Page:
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by Bruce Grim

Happy 104th birthday to the Washington State Horticultural Association! Anything one hundred years old or older in the Pacific Northwest is noteworthy for us and rather ho-hum for the rest of the world. Longevity has much to do with delivering value, changing with the needs of your industry, and fiscal prudence. It has much to do with ever-changing boards of directors and executive directors who have continually defined, and redefined, the mission of the organization in the context of the needs of our industry. And just as important as defining the direction is creating the means necessary to allow the achievement of those defined ends.

While 104 years is good, it is not 150 years. Is time—longevity—a good measure of the success or worth of an organization? If you are (were) Lehman Brothers, the answer is a resounding “No.” At age 148 or 149, Lehman Brothers probably were pretty full of themselves, supremely confident that getting it right for all those years was assurance that they would be around for many, many more years.

So, what has the Hort Association done right for 104 years? What must it do to insure 104 years more? Good questions, with no easy answers.

If one was pressed to come up with a single word or concept that best defines our industry, it would be change or the willingness to embrace innovation. To which your response is, “Well, duh?!” Not only has it been done in the orchard, where you are most familiar with it, and in the warehouse, where technology has truly changed the way your fruit is handled, but also amongst your industry leaders.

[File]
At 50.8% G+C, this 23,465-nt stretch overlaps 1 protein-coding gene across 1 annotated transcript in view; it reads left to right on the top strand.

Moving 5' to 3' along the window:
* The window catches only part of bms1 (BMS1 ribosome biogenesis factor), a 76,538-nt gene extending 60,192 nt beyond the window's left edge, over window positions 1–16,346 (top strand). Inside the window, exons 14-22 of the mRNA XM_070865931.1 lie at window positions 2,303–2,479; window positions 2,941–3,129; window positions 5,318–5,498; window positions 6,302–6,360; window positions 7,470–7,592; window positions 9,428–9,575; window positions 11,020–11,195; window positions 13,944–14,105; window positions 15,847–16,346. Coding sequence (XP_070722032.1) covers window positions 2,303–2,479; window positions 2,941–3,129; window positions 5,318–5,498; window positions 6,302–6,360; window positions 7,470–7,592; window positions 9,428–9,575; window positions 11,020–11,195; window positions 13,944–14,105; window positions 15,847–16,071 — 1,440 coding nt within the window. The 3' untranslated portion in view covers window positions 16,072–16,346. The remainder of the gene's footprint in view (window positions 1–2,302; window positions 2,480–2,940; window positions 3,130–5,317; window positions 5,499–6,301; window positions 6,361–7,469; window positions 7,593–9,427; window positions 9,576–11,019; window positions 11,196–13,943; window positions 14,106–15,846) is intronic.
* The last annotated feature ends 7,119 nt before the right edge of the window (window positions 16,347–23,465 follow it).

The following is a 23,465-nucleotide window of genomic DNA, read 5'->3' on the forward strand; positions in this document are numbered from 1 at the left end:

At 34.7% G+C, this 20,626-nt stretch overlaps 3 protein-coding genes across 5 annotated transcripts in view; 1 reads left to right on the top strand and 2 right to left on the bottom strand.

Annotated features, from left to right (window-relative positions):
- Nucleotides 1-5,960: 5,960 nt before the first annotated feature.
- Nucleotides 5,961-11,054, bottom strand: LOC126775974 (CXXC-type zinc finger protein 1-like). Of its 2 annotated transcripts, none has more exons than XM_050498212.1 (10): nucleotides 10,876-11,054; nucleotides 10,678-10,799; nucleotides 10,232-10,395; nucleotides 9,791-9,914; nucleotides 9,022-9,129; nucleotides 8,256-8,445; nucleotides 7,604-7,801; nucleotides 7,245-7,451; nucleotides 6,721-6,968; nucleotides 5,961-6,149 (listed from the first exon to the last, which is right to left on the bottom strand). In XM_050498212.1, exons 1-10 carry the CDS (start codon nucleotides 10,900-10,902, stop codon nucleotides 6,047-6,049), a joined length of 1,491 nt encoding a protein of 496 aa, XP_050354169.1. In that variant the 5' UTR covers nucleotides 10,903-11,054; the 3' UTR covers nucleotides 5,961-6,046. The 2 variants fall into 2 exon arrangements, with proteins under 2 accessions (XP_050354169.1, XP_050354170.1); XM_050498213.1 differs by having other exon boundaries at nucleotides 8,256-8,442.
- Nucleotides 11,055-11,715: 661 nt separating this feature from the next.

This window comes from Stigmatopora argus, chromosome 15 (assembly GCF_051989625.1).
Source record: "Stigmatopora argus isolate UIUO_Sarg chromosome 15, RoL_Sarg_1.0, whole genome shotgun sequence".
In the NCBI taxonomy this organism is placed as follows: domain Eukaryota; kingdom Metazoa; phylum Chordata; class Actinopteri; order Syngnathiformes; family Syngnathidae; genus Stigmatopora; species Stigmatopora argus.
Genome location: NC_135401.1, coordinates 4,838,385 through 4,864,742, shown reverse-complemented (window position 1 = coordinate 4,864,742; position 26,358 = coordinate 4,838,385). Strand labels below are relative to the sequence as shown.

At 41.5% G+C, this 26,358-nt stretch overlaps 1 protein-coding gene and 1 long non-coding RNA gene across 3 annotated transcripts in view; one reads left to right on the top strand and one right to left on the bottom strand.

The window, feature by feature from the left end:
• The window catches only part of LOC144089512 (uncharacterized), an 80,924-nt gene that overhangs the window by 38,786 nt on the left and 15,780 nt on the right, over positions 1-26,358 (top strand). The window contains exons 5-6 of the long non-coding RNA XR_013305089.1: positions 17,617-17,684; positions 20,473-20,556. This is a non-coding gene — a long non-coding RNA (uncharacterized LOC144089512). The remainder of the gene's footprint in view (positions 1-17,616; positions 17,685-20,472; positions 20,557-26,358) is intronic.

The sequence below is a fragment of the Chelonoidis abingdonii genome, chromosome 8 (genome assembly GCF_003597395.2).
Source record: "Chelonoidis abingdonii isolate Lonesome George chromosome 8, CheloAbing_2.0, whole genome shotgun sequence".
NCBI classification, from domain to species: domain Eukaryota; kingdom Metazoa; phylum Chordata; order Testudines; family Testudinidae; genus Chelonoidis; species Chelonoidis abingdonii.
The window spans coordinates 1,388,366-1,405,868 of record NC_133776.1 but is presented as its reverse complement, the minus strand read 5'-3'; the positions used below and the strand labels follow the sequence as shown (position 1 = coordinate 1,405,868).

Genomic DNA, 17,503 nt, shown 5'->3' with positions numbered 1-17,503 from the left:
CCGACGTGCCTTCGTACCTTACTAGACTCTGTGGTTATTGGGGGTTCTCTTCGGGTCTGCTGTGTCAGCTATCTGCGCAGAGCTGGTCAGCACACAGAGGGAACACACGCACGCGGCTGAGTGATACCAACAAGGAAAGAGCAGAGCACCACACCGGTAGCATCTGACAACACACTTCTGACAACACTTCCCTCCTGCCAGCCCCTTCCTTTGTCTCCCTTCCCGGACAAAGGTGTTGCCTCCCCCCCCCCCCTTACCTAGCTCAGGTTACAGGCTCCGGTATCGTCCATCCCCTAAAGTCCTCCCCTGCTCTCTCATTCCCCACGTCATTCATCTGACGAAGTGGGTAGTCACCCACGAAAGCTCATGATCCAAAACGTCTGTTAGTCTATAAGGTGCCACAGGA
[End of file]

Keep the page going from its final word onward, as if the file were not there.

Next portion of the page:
In the Hort Association executive director’s office is a set of the proceedings of our annual meetings dating back to 1921. It is an archive of the issues and the personalities that have made us what we are today. A random review of one volume for each decade from the 1920s up through the first decade of the twenty-first century tells us much about how we have changed as an industry in many ways, from production to storage/packing to postharvest issues to marketing. Embracing innovation and change is the thread that runs through and connects the decades as surely as one car of a train is connected to the other. And what fascinating reading and historical perspective comes from reading these old proceedings.

My guess is that, absent the leadership and the vision provided by the scores of individuals who have served as directors and the handful of folks who have served as executive director, the Hort Association might well have been consigned to the historical slag-heap of outdated organizations that were simply no longer relevant to the significant issues of the day.

The challenge that the association has met so well is to provide direction and leadership as the successive waves of innovation swept over our industry. And that is the precise challenge that will determine our success as we press ahead into the next decade of this new century and beyond. Legislative affairs and education programs will continue to be the heart and soul of what the association does; there is little likelihood of that changing in the near term. How relevant those programs are to the needs of our constituents will prove vital to our longevity. The extent to which we develop synergies with our industry partners will also prove critical as we are talking about utilizing scarce resources to fund/drive these programs.

If the association remains relevant, it will be here for many years to come. Credit the leadership upon whose shoulders we stand for the past successes; the challenge upon the current team truly is sustainability!